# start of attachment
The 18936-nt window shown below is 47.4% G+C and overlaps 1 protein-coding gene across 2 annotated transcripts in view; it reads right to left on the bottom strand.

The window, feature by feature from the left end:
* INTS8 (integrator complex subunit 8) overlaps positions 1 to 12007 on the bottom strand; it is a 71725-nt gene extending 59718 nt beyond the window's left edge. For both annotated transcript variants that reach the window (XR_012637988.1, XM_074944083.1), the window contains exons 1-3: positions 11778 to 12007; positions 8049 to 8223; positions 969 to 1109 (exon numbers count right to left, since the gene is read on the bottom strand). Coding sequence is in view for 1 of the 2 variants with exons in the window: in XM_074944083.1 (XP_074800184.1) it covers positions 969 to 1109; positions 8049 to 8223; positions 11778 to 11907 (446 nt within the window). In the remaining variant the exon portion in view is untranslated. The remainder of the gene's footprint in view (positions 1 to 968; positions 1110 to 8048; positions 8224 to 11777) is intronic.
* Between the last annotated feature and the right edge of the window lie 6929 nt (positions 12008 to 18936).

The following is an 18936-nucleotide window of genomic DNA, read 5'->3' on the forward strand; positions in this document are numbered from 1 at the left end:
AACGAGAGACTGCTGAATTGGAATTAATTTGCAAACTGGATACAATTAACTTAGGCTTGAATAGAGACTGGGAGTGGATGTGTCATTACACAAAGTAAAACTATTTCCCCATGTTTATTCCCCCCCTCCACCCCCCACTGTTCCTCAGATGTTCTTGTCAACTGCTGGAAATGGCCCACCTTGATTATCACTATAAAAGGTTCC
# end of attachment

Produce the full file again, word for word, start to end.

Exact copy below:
The 18936-nt window shown below is 47.4% G+C and overlaps 1 protein-coding gene across 2 annotated transcripts in view; it reads right to left on the bottom strand.

The window, feature by feature from the left end:
* INTS8 (integrator complex subunit 8) overlaps positions 1 to 12007 on the bottom strand; it is a 71725-nt gene extending 59718 nt beyond the window's left edge. For both annotated transcript variants that reach the window (XR_012637988.1, XM_074944083.1), the window contains exons 1-3: positions 11778 to 12007; positions 8049 to 8223; positions 969 to 1109 (exon numbers count right to left, since the gene is read on the bottom strand). Coding sequence is in view for 1 of the 2 variants with exons in the window: in XM_074944083.1 (XP_074800184.1) it covers positions 969 to 1109; positions 8049 to 8223; positions 11778 to 11907 (446 nt within the window). In the remaining variant the exon portion in view is untranslated. The remainder of the gene's footprint in view (positions 1 to 968; positions 1110 to 8048; positions 8224 to 11777) is intronic.
* Between the last annotated feature and the right edge of the window lie 6929 nt (positions 12008 to 18936).

The following is an 18936-nucleotide window of genomic DNA, read 5'->3' on the forward strand; positions in this document are numbered from 1 at the left end:
AACGAGAGACTGCTGAATTGGAATTAATTTGCAAACTGGATACAATTAACTTAGGCTTGAATAGAGACTGGGAGTGGATGTGTCATTACACAAAGTAAAACTATTTCCCCATGTTTATTCCCCCCCTCCACCCCCCACTGTTCCTCAGATGTTCTTGTCAACTGCTGGAAATGGCCCACCTTGATTATCACTATAAAAGGTTCC